The federal government will tip another $66 billion into Australian small and medium-sized businesses to help them keep paying staff as the effects of the COVID-19 outbreak sweep through the economy.
Under the new spending, to be announced by the Prime Minister and Treasurer on Sunday, businesses with a turnover of $50 million or less will be eligible for cash payments worth up to $100,000, to be delivered through the tax system, significantly extending the $25,000 payments already announced under the first round of financial support.
The government will also unveil a new coronavirus small-to-medium enterprise guarantee scheme, giving three-year loans of up to $250,000 to businesses, through eligible lenders. Those loans, to start from April 1, will be unsecured and repayment free for six months. The $40b scheme will guarantee 50 per cent of the amount through eligible bank and non-bank lenders.
When combined with the first round of stimulus spending already announced and moves by the Reserve Bank to free up funds for lenders, the total spending so far adds up to an unprecedented $189 billion, or nearly 10 per cent of the country's GDP.
And more could be on the way, with a third round of spending understood to be under consideration.
Under the cash payments, businesses will receive a payment equal to the amount of tax they withhold and report to the Australian Tax Office, up to a maximum of $100,000. Each eligible business that pays salaries will receive a minimum payment of $20,000, even if they aren't required to withhold tax and report it to the ATO and will also be open to not-for-profit charities.
Government figures estimate the wage support will go to 7.8 million Australians, including up to 115,000 in the ACT, 2.5 million in NSW and 2 million Victorians.
It comes as countries around the world dramatically increase their own measures to stave off economic disaster.
On Saturday, the United Kingdom government announced it would use taxpayer funds to meet meet 80 per cent of the wages of workers temporarily stood down by businesses hit by the crisis. The UK also moved to shut down all pubs, clubs and restaurants as the number of new confirmed virus infections continued to skyrocket.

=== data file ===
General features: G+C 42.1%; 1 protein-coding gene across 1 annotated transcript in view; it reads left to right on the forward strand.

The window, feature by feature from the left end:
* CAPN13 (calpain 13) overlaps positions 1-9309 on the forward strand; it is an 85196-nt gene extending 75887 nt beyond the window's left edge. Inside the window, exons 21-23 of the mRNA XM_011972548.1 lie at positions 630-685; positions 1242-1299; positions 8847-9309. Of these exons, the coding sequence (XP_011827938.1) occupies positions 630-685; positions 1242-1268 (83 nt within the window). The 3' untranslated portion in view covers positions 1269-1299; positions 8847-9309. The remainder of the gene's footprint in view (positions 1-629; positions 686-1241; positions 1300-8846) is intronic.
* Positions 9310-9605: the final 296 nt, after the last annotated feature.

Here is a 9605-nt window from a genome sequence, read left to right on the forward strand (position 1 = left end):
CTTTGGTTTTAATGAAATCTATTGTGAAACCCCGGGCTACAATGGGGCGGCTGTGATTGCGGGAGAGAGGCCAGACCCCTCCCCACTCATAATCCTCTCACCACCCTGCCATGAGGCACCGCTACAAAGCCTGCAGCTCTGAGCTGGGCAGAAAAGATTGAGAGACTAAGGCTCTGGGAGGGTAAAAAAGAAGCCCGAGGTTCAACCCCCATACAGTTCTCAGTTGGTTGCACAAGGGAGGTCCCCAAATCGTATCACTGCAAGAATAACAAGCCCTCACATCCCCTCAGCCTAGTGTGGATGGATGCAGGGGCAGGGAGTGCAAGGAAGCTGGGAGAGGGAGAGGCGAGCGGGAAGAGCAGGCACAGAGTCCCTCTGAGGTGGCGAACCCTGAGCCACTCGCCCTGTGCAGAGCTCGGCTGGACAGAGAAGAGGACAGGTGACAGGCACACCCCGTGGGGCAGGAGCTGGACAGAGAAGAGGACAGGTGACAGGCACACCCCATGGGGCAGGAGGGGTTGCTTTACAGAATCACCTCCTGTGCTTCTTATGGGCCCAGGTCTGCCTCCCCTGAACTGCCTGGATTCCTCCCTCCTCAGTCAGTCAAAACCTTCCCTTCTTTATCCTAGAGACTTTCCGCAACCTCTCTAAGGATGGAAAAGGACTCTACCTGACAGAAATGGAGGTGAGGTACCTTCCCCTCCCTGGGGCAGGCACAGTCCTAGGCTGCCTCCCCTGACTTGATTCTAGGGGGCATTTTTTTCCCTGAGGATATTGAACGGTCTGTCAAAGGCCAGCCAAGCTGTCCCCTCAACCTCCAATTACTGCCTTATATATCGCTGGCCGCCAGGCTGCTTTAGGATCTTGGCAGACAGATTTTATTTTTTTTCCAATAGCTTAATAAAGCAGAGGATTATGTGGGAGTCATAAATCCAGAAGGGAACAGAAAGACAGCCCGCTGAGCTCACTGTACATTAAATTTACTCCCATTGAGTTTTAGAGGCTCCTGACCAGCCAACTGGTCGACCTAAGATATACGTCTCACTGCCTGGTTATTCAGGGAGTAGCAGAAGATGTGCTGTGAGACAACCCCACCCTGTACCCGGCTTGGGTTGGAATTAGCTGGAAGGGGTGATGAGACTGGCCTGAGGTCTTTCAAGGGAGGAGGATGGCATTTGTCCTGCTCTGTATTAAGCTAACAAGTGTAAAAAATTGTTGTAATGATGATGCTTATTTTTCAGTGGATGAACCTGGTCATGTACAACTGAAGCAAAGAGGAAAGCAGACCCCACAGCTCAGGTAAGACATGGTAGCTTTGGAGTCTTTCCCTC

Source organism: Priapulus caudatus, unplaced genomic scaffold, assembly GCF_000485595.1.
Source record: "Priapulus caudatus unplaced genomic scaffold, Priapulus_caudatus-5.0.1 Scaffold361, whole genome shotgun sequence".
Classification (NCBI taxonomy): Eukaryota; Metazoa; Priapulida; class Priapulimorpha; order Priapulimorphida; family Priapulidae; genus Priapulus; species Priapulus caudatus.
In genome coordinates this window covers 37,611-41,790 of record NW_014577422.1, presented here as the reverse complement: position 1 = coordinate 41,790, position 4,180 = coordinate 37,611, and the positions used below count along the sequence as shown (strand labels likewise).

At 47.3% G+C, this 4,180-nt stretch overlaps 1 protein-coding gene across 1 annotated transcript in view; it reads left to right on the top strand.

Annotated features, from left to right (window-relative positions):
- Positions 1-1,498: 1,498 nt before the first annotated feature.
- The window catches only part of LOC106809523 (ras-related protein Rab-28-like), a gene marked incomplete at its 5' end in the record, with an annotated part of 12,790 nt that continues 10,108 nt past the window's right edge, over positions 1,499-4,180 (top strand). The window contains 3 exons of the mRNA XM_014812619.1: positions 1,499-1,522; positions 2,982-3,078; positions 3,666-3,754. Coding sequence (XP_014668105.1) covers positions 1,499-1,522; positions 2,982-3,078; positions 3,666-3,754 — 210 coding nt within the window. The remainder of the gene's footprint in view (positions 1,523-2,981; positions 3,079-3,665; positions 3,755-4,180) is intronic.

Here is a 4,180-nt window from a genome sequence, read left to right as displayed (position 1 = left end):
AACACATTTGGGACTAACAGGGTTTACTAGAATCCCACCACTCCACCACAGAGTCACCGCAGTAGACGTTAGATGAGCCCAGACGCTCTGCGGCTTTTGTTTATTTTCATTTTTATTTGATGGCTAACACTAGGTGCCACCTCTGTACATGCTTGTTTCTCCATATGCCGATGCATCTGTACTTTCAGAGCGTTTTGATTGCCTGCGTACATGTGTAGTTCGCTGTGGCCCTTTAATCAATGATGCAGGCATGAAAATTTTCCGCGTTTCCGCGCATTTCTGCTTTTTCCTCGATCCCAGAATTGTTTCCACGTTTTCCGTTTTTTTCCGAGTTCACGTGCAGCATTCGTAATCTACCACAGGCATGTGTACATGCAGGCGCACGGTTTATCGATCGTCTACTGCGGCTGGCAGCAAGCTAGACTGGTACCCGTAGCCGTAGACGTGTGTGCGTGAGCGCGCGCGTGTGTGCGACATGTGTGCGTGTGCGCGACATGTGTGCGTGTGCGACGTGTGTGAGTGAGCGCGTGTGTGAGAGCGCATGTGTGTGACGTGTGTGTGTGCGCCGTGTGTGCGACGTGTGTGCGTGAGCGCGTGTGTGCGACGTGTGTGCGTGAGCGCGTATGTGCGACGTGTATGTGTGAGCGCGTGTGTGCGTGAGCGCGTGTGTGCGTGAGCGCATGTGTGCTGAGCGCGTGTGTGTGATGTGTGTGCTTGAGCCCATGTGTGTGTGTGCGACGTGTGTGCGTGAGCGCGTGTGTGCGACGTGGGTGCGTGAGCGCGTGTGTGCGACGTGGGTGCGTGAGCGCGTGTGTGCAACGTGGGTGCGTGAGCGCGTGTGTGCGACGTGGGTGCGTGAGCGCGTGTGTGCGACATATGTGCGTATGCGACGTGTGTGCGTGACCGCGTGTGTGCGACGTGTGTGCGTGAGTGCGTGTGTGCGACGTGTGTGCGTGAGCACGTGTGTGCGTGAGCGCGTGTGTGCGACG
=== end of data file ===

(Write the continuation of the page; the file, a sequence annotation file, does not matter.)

As a percentage of national GDP the Australian stimulus announced to date is around twice the size of support announced by countries including Canada and South Korea.
Prime Minister Scott Morrison said the government's plan was to try and cushion the expected blow the virus was going to have on the local economy and to try and keep as many workers employed as possible.
"We want to help businesses keep going as best they can or to pause instead of falling apart. We want to ensure that when this crisis has passed, Australia can bounce back," Mr Morrison said.
"This is all about getting through the next six months or longer as the virus takes its course. Our support is all about building an economic bridge to get us to the other side, so together, we get through this," he said.
Treasurer Josh Frydenberg said the government's plan was to keep businesses open so that once the crisis passed they could rebound as quickly as possible.
"These are extraordinary times requiring extraordinary measures but Australians can be reassured their government is working day and night to protect their health, wellbeing and livelihoods," Mr Frydenberg said.
The government is expected to hold off announcing a third round of support until it has a clearer picture of the financial impact the virus is having on the Australian economy.
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